USA wins gold – in 1933
by Andrew Podnieks|04 JUN 2021
The Massacusetts Rangers (aka Boston Olympics) won the only World Championship gold for the U.S. in 1933.
The year was 1933. The place, United States. Franklin Roosevelt was president. Babe Ruth hit 34 home runs for the New York Yankees. Fred Astaire was dancing up a storm every night on Broadway in Gay Divorcee.

And on Monday, February 27, 1933, the Boston Globe sports section ran the headline: “Garrison’s goal in overtime gives Boston Olympic hockey club team world amateur title at Prague.”

It was a title as singular now as it was then. Although the United States has grown and grown in the hockey world, won Olympic gold in 1960 and again in 1980, produced hundreds of NHLers and won many gold medals at the junior level – that IIHF Ice Hockey World Championship gold in Prague, Czechoslovakia in 1933 remains the team’s only gold at this tournament. 

And what’s more amazing – the U.S. hasn’t come particularly close since then either. They have won six bronze medals between 1951 and 2019 and won four silver medals, all in the 1930s, all as runner-up to Canada, the team they beat in 1933 for gold. 

The “Garrison” in that headline refers to John Garrison, who scored the only goal of a ten-minute mandatory overtime against Canada, represented that year by the Toronto National Sea Fleas.

Sherman Forbes had opened the scoring for the Americans four minutes into the first period, but Tim Kerr tied the game eleven minutes later. Games consisted of three, 15-minute periods, and there were no more goals in regulation in the game played before a packed house of 12,000 fans at the Zimni Stadion on Stvanice Island in Prague.

The Canadians had been the favourites. They had won Olympic gold in 1920, 1924, 1928, and 1932, and gold at the first World Championship in 1930 as well as 1931. And they did so without losing a single game. 

The two rival teams in 1933 were managed by very different personalities. The U.S. was led by Walter Brown, who went on to buy the Boston Bruins in 1951 and served as the president of the IIHF from 1954 to 1957. He was induced into both the IIHF Hall of Fame and the Hockey Hall of Fame later in life.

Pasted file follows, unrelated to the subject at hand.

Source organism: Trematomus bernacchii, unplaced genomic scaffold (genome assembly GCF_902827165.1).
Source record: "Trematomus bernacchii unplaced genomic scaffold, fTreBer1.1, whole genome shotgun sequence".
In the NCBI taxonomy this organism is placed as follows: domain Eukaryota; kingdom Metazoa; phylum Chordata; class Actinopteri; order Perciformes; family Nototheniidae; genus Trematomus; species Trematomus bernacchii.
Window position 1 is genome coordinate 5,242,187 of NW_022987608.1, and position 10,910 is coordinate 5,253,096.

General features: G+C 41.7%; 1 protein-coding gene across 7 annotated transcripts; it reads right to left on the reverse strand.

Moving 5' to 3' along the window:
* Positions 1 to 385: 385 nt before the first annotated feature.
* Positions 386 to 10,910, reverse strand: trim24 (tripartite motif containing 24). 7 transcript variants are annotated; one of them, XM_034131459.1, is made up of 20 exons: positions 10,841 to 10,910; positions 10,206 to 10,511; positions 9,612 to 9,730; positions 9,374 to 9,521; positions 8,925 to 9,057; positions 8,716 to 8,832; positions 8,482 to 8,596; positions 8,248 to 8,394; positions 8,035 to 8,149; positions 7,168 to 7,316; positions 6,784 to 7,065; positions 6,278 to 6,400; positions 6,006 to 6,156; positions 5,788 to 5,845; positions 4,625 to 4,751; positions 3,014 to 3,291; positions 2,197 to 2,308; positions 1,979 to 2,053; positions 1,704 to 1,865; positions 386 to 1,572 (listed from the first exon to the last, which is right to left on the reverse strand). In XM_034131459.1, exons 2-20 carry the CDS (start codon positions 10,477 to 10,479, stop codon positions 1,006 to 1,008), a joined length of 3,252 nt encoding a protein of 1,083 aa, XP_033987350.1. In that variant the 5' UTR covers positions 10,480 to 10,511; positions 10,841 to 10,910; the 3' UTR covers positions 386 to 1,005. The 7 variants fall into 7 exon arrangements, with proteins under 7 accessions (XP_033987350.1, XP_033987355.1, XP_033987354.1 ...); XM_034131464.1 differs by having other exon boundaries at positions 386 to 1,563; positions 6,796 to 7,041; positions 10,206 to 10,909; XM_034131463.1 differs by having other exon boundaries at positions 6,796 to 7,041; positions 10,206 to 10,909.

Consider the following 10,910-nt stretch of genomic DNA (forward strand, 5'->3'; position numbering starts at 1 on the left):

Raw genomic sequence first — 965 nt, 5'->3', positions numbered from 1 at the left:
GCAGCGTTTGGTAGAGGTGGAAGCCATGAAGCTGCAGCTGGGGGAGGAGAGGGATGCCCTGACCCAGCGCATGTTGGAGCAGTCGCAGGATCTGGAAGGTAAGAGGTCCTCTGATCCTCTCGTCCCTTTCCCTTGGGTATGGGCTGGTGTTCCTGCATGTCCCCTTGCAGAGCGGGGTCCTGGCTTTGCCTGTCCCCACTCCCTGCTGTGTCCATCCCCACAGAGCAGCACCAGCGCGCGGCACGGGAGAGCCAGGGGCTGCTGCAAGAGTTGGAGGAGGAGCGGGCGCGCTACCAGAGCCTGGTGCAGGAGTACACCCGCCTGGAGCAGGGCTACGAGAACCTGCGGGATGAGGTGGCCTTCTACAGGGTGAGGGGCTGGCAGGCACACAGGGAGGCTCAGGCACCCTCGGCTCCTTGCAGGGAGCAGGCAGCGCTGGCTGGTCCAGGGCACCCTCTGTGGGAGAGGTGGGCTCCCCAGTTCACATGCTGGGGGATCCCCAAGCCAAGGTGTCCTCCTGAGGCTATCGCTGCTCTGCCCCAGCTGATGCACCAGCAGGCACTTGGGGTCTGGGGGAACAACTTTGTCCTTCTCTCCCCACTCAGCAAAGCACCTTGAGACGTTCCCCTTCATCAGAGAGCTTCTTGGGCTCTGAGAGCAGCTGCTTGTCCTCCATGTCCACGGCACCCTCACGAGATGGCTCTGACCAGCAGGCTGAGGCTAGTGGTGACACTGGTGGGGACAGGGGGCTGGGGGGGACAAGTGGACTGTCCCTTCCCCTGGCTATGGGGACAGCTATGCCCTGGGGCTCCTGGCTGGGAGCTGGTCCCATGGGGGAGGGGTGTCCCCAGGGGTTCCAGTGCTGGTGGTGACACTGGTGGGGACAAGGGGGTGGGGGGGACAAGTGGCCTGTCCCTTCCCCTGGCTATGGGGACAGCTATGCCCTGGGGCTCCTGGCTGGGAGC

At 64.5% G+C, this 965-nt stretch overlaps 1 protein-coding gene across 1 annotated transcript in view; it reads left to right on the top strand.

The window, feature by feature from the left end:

Canada was managed by a young Harold Ballard, who led a more colourful and chequered life in hockey, most notably as the controversial owner of the Toronto Maple Leafs for the better part of three decades. 

The U.S. entry was really the Boston Olympics hockey club, but they had a couple of New York players on the team (Jim Breckenridge and Stew Iglehart) as well, so they went by the name Massachusetts Rangers instead. 

Other members of the team included goalie Gerry Cosby, who was sensational in the remaining minutes on that overtime to keep Canada off the scoresheet. He later opened a popular sporting goods store in New York. Another member was Winthrop Palmer who, like Garrison, played on the 1932 Olympic team that lost gold to Canada by a narrow margin. Palmer had attended Yale and scored nine goals in five games in 1933. 

Captain Ben Langmaid was a 23-year-old defenceman from Salem. This was his only international tournament for the U.S. Jim Breckenridge was born in Hamilton, Ontario, but his family moved to New York when he was young. He developed into a fine player and attended Yale, where he and Langmaid were an impressive tandem on the blue line. Channing Hilliard was hailed by Brown as the finest skater he had ever seen. Larry Sanford had played in the 1931 World Championship in Krynica, Poland, again finishing bridesmaid to Canada after a 2-1 loss. Forwards Frank Holland and Sherman Forbes were also playing in their one and only IIHF event. 

That was 88 years ago. Since then, the closest the U.S. has really come to gold was in 1950, when the World Championship was held for the first and only time in London, Great Britain. The nine competing nations were divided into three groups of three, the top two from each after a round robin advancing to a medal round. Of course, Canada and the U.S. were favourites, but the Canadians won the head-to-head game 5-0. The core of this team was the Edmonton Mercurys, who went on to win Olympic gold for Canada two years later. The American team featured several great players, notably Bud Troumbly and Buzz Johnson. They took the silver, and that is the closest they’re come to the top of the podium since.

The 2021 edition of Team USA might not have looked special on paper two weeks ago, but they have played themselves into a cohesive team with a seemingly unbeatable goalie to backstop their march to the semi-finals. They will play two games this weekend. Of that there is no doubt.

The first game will be a semi-finals contest on Saturday against, you guessed it, Canada. The only question remains is what will the second game be?